Chief Salmon

Chief Salmon

Ntityix – Chief Salmon

Chief Salmon is the “Chief for all creatures in the water.” Salmon and trout have always been incredibly important parts of the Okanagan diet, providing much of the essential proteins and amino acids for the people. Smoked salmon was particularly critical over the long, cold winter months, and the annual return of the salmon every fall was a time of celebration.

As one of the Four Food Chiefs, ntityix represents the virtues of perseverance and hard work. Like the salmon that swims against the current to give his life for the next generation, people also swim against the current of life to provide for their family and community.

While Bear represents governance, Chief Salmon represents the economy. Even the modern economy mimics the cyclical nature of a salmon’s life. The ups and downs in the economy are seasonal and normal; they cause us to persevere or prosper, but we must always keep the end goals in mind.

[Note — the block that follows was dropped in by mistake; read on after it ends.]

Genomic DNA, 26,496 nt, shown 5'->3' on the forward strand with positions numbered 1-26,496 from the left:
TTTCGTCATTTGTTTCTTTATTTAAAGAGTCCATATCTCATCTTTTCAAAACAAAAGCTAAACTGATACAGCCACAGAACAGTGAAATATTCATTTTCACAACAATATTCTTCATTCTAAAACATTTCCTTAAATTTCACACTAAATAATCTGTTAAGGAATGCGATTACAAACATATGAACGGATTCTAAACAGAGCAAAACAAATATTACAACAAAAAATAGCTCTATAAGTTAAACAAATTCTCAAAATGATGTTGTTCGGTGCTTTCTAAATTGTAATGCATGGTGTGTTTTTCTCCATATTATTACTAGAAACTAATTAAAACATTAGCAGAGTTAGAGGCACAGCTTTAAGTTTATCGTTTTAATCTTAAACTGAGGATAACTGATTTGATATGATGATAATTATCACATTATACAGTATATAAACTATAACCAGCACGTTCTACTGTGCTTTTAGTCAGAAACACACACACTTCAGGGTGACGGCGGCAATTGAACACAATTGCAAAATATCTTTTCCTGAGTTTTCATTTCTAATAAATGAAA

In the Okanagan mind, the economic cycle is not centred on the individual, for the individual will die just like the salmon, and must pass on wealth and resources to the next generation, and to the community as a whole. Collective involvement in the economy generates employment and a livelihood for all, and allows the community to prosper, while selfishness and lack of care for the economy creates poverty and division.

In the Okanagan, the relationship with Chief Salmon was tragically broken when the European settlers proceeded to dam the rivers, preventing salmon from returning to the Okanagan Lake basin. It is only recently, thanks to the Penticton Indian Band’s work to re-establish salmon in the Penticton River channel that salmon have returned to this territory.


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